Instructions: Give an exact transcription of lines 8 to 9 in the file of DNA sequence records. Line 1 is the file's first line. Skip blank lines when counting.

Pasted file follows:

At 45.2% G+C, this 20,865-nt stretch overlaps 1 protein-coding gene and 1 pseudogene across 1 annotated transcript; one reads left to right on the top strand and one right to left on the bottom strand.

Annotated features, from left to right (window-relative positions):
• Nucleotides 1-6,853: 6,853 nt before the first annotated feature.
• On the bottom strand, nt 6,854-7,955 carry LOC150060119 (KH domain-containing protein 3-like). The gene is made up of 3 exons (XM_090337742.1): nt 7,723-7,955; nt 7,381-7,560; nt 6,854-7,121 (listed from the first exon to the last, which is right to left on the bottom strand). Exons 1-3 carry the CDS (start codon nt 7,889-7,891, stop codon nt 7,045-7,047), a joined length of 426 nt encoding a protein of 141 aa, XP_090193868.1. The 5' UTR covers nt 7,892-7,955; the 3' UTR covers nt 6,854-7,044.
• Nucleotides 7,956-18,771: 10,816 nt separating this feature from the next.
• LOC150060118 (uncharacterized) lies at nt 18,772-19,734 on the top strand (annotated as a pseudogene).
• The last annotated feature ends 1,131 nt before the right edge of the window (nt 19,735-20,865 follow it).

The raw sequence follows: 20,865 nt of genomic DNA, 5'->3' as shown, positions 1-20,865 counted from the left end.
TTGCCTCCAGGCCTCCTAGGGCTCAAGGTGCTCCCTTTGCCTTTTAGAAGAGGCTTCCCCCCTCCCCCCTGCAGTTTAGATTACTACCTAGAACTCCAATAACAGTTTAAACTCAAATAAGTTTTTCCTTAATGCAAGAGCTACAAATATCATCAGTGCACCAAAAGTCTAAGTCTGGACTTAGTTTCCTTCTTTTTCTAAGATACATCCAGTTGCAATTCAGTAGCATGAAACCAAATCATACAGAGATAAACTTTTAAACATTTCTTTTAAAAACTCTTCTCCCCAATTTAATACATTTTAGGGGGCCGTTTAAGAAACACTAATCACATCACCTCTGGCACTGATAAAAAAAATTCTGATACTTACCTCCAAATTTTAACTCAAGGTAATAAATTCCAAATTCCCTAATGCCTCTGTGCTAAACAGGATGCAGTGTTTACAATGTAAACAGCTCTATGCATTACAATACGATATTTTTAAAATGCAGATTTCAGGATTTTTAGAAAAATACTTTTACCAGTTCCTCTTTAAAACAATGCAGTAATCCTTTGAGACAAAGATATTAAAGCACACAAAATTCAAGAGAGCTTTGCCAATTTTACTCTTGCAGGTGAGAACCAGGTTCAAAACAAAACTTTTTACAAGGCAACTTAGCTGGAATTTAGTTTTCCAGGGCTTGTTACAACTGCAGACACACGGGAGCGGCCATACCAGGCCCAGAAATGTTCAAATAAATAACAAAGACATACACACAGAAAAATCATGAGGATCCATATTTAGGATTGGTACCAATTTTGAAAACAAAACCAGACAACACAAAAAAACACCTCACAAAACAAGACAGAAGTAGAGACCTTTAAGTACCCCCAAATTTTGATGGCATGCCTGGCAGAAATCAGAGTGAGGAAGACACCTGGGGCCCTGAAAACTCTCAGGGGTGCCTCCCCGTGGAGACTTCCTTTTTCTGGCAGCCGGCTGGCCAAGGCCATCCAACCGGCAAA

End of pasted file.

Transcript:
The raw sequence follows: 20,865 nt of genomic DNA, 5'->3' as shown, positions 1-20,865 counted from the left end.
TTGCCTCCAGGCCTCCTAGGGCTCAAGGTGCTCCCTTTGCCTTTTAGAAGAGGCTTCCCCCCTCCCCCCTGCAGTTTAGATTACTACCTAGAACTCCAATAACAGTTTAAACTCAAATAAGTTTTTCCTTAATGCAAGAGCTACAAATATCATCAGTGCACCAAAAGTCTAAGTCTGGACTTAGTTTCCTTCTTTTTCTAAGATACATCCAGTTGCAATTCAGTAGCATGAAACCAAATCATACAGAGATAAACTTTTAAACATTTCTTTTAAAAACTCTTCTCCCCAATTTAATACATTTTAGGGGGCCGTTTAAGAAACACTAATCACATCACCTCTGGCACTGATAAAAAAAATTCTGATACTTACCTCCAAATTTTAACTCAAGGTAATAAATTCCAAATTCCCTAATGCCTCTGTGCTAAACAGGATGCAGTGTTTACAATGTAAACAGCTCTATGCATTACAATACGATATTTTTAAAATGCAGATTTCAGGATTTTTAGAAAAATACTTTTACCAGTTCCTCTTTAAAACAATGCAGTAATCCTTTGAGACAAAGATATTAAAGCACACAAAATTCAAGAGAGCTTTGCCAATTTTACTCTTGCAGGTGAGAACCAGGTTCAAAACAAAACTTTTTACAAGGCAACTTAGCTGGAATTTAGTTTTCCAGGGCTTGTTACAACTGCAGACACACGGGAGCGGCCATACCAGGCCCAGAAATGTTCAAATAAATAACAAAGACATACACACAGAAAAATCATGAGGATCCATATTTAGGATTGGTACCAATTTTGAAAACAAAACCAGACAACACAAAAAAACACCTCACAAAACAAGACAGAAGTAGAGACCTTTAAGTACCCCCAAATTTTGATGGCATGCCTGGCAGAAATCAGAGTGAGGAAGACACCTGGGGCCCTGAAAACTCTCAGGGGTGCCTCCCCGTGGAGACTTCCTTTTTCTGGCAGCCGGCTGGCCAAGGCCATCCAACCGGCAAA